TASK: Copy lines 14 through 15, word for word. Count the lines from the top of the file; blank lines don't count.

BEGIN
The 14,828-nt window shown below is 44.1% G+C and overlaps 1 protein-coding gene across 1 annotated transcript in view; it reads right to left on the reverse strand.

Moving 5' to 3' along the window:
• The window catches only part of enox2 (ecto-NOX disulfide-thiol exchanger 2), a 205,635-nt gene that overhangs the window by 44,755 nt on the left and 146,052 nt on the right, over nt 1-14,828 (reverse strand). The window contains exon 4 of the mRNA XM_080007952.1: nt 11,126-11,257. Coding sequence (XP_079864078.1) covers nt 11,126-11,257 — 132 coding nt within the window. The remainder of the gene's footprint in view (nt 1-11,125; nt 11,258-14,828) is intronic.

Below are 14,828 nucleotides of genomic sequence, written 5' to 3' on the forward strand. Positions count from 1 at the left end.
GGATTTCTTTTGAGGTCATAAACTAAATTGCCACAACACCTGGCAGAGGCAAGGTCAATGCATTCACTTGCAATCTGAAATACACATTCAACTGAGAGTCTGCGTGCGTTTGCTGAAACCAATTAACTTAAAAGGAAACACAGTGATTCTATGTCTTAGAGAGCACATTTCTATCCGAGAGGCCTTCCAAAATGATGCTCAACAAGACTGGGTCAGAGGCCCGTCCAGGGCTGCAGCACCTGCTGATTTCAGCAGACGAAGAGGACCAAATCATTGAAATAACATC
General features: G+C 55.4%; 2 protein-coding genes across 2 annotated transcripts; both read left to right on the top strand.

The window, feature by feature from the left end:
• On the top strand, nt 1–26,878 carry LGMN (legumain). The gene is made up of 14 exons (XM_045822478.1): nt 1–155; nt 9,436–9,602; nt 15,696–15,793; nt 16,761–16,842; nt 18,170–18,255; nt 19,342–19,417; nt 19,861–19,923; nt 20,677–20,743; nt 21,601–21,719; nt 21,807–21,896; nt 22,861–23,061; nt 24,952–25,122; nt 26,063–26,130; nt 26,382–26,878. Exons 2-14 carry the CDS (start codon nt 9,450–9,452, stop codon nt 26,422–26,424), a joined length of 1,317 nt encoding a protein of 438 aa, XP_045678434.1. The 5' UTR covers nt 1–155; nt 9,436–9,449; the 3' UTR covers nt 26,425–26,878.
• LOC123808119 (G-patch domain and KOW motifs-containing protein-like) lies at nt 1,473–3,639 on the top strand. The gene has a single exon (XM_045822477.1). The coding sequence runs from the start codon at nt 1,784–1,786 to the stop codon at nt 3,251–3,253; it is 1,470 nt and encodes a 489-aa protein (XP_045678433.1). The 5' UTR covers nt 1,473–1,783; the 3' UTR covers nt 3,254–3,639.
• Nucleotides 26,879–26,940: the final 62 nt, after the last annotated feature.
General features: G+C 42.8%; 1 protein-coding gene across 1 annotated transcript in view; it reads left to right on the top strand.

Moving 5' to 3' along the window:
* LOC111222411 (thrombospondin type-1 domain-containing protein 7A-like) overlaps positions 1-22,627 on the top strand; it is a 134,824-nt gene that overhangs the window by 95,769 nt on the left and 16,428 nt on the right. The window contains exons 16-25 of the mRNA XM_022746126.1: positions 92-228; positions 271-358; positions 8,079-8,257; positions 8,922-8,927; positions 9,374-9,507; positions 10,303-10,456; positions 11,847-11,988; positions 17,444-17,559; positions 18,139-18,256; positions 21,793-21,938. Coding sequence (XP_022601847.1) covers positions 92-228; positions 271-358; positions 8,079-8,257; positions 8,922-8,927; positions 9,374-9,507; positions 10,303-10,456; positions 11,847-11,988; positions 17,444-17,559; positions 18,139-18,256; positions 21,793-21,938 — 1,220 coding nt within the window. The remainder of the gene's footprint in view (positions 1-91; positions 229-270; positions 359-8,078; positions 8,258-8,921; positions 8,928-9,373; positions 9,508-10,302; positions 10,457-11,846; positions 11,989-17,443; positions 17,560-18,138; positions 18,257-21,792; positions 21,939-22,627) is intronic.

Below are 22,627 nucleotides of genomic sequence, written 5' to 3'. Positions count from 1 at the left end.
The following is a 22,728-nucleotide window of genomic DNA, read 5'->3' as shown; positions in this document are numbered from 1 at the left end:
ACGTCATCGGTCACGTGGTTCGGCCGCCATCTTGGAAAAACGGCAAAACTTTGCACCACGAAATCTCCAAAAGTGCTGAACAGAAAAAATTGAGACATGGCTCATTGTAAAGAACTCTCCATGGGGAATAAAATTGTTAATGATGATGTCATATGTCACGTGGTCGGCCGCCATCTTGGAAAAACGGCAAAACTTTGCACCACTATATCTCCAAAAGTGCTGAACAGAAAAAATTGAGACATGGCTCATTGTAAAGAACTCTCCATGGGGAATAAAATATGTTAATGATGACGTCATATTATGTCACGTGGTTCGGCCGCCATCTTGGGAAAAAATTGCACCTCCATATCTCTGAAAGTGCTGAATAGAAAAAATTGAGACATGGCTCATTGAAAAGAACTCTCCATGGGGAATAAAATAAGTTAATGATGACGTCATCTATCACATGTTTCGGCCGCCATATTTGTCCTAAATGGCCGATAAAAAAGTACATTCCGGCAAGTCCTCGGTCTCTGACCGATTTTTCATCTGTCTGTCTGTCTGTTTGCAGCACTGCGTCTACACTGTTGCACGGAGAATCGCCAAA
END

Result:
Below are 22,627 nucleotides of genomic sequence, written 5' to 3'. Positions count from 1 at the left end.
The following is a 22,728-nucleotide window of genomic DNA, read 5'->3' as shown; positions in this document are numbered from 1 at the left end: